Any sort of invasive surgery is complicated and requires doctors, nurses, and other operating staff members to focus their full attention on the procedure. The slightest misstep could cause a patient to suffer a serious or fatal injury. And one of the most critical steps of any procedure actually takes place when most of the work has been completed.
Before a patient's surgical incision is closed, it is important that the area being addressed is free of all items used during the procedure. These items can include clamps, forceps, and other surgical devices. Obviously, the presence of such hardware in a patient's body could cause serious problems, but they will typically be noticed in a post-operative x-ray and be quickly dealt with.
But there is a common object that when left behind is much more difficult to detect; the cotton sponge. Cotton sponges are used to absorb blood and other bodily fluids during an operation. And a sponge that is not removed could cause a patient to suffer pain and discomfort for years. In some cases, the complications are so severe as to be fatal.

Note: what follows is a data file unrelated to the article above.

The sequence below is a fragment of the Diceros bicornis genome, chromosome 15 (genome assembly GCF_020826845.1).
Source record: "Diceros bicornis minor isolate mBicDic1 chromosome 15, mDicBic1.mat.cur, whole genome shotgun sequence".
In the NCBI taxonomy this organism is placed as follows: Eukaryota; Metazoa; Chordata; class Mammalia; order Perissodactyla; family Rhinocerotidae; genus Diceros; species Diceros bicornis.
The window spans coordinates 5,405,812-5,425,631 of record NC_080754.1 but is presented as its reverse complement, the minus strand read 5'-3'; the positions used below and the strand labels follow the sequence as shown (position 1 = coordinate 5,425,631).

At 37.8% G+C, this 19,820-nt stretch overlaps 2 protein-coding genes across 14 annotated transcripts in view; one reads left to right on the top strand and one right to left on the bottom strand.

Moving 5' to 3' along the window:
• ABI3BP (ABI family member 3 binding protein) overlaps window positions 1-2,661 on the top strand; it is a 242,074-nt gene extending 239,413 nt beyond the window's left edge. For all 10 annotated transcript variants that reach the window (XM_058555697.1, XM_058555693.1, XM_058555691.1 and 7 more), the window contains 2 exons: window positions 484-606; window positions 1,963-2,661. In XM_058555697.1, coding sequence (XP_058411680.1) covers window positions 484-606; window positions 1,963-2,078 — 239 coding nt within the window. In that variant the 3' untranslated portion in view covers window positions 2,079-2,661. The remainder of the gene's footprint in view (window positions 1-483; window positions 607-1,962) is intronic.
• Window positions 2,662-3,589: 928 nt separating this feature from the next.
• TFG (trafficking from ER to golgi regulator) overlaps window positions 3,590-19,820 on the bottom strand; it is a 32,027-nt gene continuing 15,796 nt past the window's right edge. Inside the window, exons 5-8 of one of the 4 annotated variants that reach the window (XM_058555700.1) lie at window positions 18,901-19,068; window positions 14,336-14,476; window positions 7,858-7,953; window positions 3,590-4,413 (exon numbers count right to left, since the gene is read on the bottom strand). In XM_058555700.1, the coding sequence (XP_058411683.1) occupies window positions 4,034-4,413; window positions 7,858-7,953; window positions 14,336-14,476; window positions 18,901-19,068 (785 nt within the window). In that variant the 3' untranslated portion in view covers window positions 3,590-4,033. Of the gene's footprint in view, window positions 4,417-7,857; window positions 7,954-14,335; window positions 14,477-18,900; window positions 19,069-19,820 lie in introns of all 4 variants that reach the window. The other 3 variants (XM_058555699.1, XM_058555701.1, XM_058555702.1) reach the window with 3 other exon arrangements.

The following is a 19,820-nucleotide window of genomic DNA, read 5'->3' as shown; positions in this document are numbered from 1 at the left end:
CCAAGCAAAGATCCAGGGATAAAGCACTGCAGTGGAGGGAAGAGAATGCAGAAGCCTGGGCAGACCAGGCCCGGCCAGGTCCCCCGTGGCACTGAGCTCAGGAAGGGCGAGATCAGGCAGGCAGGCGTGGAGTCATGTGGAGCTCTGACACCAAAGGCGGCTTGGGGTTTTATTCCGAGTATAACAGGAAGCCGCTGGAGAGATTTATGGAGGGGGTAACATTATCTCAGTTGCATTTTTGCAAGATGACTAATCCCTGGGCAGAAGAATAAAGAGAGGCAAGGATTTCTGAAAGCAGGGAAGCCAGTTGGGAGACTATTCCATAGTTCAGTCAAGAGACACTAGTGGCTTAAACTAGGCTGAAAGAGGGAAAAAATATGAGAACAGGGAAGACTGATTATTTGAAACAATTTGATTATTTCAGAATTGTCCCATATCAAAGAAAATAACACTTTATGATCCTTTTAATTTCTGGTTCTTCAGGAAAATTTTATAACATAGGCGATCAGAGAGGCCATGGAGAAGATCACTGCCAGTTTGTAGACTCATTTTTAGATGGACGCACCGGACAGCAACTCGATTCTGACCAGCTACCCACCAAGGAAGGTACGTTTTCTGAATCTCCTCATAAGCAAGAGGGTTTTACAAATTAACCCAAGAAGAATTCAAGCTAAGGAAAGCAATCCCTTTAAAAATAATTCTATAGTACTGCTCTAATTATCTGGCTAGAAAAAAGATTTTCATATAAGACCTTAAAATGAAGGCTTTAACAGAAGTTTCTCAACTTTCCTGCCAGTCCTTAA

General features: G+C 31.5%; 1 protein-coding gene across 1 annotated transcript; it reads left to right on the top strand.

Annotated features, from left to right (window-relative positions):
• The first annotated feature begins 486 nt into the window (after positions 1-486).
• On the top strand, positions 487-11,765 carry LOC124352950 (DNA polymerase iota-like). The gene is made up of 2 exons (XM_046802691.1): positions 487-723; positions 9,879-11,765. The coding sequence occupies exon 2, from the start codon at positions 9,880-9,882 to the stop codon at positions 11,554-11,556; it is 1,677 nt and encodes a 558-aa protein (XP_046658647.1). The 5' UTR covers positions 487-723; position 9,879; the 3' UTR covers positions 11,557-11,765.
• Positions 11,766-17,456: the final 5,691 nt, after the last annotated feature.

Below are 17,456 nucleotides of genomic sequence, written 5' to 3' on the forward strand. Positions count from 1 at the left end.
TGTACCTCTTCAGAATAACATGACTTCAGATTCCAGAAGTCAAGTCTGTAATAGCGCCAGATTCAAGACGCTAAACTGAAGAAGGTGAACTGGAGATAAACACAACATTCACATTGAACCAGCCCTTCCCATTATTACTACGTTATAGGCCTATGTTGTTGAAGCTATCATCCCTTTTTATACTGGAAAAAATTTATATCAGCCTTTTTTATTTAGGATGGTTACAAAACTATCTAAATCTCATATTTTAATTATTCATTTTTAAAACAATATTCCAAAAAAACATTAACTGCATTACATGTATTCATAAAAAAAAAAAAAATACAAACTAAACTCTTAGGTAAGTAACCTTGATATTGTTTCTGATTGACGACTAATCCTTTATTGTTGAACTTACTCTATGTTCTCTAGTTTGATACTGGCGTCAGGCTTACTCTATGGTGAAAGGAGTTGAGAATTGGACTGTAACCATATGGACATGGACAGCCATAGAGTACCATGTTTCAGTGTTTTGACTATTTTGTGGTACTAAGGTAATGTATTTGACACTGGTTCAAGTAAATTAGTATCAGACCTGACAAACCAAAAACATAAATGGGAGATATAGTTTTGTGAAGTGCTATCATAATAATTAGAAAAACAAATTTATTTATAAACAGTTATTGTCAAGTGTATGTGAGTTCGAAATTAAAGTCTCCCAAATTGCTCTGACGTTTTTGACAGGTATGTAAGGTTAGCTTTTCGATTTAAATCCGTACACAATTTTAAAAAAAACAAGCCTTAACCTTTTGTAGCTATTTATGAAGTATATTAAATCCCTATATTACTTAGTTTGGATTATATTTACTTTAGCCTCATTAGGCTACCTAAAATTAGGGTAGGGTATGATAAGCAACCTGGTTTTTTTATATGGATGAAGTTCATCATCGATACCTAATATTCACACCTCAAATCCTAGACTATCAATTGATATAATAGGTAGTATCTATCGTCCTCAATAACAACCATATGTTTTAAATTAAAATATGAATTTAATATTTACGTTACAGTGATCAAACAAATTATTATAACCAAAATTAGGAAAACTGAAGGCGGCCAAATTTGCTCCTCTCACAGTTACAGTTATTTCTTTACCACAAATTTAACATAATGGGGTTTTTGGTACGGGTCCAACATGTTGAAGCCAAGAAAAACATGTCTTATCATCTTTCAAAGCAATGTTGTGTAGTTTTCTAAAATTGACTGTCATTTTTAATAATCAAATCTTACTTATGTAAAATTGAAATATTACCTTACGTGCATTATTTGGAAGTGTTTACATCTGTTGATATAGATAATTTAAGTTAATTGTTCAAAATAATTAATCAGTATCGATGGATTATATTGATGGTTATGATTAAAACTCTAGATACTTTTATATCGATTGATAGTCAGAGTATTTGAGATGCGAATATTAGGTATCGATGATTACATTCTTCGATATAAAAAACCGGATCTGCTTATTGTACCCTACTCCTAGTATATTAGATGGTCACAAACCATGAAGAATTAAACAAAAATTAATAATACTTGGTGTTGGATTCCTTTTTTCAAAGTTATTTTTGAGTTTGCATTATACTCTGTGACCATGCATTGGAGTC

There are steps that can be taken to prevent the leaving of a sponge in a patient. One method is to simply keep track of the sponges used during the surgery and count them upon their removal, so all are accounted for. There have also been technical advances, such as a system in which radio-frequency tags are used to track the sponges.
But even with these safeguards available, patients are still vulnerable. If you or a loved one has had to endure pain or ill-health due to the effects of a cotton sponge or other object not being removed during surgery, you may wish to consult with a medical malpractice attorney. The attorney can help you determine if you wish to file a suit against the negligent health care provider responsible for the error.